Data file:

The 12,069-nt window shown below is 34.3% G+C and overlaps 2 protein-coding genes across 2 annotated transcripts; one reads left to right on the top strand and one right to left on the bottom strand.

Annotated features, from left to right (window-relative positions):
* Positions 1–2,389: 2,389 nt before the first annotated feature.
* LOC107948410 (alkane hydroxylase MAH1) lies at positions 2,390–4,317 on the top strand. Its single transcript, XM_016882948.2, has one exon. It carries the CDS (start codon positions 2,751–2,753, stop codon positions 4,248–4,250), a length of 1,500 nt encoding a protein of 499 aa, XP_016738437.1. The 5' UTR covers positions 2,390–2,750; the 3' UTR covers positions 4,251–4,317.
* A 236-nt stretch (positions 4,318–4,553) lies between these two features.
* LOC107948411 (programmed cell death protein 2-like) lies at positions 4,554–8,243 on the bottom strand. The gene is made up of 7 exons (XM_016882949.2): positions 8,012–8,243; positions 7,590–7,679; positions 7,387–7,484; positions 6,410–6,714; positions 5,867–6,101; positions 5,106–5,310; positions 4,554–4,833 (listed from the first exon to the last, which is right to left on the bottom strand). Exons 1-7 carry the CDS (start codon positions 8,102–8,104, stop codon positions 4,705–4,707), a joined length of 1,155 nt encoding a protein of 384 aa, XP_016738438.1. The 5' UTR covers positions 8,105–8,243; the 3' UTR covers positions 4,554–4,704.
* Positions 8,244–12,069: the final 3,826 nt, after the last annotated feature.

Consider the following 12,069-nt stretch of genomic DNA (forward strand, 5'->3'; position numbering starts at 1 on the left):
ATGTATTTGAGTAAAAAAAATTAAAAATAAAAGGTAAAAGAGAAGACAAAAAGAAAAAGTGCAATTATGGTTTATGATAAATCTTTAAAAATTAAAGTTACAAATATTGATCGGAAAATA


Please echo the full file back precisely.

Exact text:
The 12,069-nt window shown below is 34.3% G+C and overlaps 2 protein-coding genes across 2 annotated transcripts; one reads left to right on the top strand and one right to left on the bottom strand.

Annotated features, from left to right (window-relative positions):
* Positions 1–2,389: 2,389 nt before the first annotated feature.
* LOC107948410 (alkane hydroxylase MAH1) lies at positions 2,390–4,317 on the top strand. Its single transcript, XM_016882948.2, has one exon. It carries the CDS (start codon positions 2,751–2,753, stop codon positions 4,248–4,250), a length of 1,500 nt encoding a protein of 499 aa, XP_016738437.1. The 5' UTR covers positions 2,390–2,750; the 3' UTR covers positions 4,251–4,317.
* A 236-nt stretch (positions 4,318–4,553) lies between these two features.
* LOC107948411 (programmed cell death protein 2-like) lies at positions 4,554–8,243 on the bottom strand. The gene is made up of 7 exons (XM_016882949.2): positions 8,012–8,243; positions 7,590–7,679; positions 7,387–7,484; positions 6,410–6,714; positions 5,867–6,101; positions 5,106–5,310; positions 4,554–4,833 (listed from the first exon to the last, which is right to left on the bottom strand). Exons 1-7 carry the CDS (start codon positions 8,102–8,104, stop codon positions 4,705–4,707), a joined length of 1,155 nt encoding a protein of 384 aa, XP_016738438.1. The 5' UTR covers positions 8,105–8,243; the 3' UTR covers positions 4,554–4,704.
* Positions 8,244–12,069: the final 3,826 nt, after the last annotated feature.

Consider the following 12,069-nt stretch of genomic DNA (forward strand, 5'->3'; position numbering starts at 1 on the left):
ATGTATTTGAGTAAAAAAAATTAAAAATAAAAGGTAAAAGAGAAGACAAAAAGAAAAAGTGCAATTATGGTTTATGATAAATCTTTAAAAATTAAAGTTACAAATATTGATCGGAAAATA